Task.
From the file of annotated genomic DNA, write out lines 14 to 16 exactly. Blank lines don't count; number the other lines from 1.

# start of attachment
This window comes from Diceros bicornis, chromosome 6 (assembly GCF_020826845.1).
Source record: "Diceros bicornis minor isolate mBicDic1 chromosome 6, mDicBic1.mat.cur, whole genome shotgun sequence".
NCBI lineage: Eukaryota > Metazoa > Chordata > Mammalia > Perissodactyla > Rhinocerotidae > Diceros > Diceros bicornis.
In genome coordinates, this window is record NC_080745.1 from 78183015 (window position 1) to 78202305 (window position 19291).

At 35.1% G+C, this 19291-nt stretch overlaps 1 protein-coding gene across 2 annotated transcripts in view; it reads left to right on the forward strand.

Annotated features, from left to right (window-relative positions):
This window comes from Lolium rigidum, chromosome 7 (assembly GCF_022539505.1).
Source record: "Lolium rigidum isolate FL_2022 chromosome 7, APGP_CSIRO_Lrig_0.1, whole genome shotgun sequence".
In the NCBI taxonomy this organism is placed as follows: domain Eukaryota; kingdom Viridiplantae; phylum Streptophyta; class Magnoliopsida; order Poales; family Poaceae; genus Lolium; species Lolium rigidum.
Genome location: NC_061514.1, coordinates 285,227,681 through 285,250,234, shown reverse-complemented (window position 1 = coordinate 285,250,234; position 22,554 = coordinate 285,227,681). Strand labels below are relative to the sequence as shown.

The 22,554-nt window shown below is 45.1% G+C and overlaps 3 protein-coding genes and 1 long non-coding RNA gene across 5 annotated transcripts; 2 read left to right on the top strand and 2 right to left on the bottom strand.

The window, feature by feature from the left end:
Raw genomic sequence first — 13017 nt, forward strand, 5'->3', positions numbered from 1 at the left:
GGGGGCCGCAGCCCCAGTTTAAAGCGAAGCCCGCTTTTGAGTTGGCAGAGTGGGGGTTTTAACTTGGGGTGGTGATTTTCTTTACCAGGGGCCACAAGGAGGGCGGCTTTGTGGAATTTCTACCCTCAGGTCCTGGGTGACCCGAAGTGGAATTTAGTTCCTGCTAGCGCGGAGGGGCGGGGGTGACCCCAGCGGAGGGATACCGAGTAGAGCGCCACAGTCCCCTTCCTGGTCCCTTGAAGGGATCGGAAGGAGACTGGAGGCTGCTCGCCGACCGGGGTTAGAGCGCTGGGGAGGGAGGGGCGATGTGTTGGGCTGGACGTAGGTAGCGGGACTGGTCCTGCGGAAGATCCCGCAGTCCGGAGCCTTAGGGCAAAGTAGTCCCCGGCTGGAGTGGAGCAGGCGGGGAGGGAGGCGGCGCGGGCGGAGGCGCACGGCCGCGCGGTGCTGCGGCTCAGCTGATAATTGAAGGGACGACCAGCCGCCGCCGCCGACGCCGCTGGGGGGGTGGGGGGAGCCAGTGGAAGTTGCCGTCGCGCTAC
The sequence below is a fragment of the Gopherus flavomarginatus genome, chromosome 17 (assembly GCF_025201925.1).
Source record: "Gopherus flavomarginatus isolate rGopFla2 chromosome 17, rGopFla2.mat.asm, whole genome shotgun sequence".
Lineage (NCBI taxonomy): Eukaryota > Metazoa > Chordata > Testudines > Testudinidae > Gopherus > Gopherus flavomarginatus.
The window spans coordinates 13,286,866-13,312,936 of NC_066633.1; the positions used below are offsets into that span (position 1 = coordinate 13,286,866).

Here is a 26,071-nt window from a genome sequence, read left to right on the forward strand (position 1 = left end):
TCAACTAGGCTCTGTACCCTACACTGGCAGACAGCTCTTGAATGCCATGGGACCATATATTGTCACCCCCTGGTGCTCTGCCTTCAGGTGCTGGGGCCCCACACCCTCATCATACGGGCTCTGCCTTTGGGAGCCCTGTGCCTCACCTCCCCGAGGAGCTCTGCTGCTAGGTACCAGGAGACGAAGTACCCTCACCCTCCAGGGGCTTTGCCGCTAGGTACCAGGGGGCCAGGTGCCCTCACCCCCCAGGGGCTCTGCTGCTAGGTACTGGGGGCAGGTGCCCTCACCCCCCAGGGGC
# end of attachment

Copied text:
GGGGGCCGCAGCCCCAGTTTAAAGCGAAGCCCGCTTTTGAGTTGGCAGAGTGGGGGTTTTAACTTGGGGTGGTGATTTTCTTTACCAGGGGCCACAAGGAGGGCGGCTTTGTGGAATTTCTACCCTCAGGTCCTGGGTGACCCGAAGTGGAATTTAGTTCCTGCTAGCGCGGAGGGGCGGGGGTGACCCCAGCGGAGGGATACCGAGTAGAGCGCCACAGTCCCCTTCCTGGTCCCTTGAAGGGATCGGAAGGAGACTGGAGGCTGCTCGCCGACCGGGGTTAGAGCGCTGGGGAGGGAGGGGCGATGTGTTGGGCTGGACGTAGGTAGCGGGACTGGTCCTGCGGAAGATCCCGCAGTCCGGAGCCTTAGGGCAAAGTAGTCCCCGGCTGGAGTGGAGCAGGCGGGGAGGGAGGCGGCGCGGGCGGAGGCGCACGGCCGCGCGGTGCTGCGGCTCAGCTGATAATTGAAGGGACGACCAGCCGCCGCCGCCGACGCCGCTGGGGGGGTGGGGGGAGCCAGTGGAAGTTGCCGTCGCGCTAC
The sequence below is a fragment of the Gopherus flavomarginatus genome, chromosome 17 (assembly GCF_025201925.1).
Source record: "Gopherus flavomarginatus isolate rGopFla2 chromosome 17, rGopFla2.mat.asm, whole genome shotgun sequence".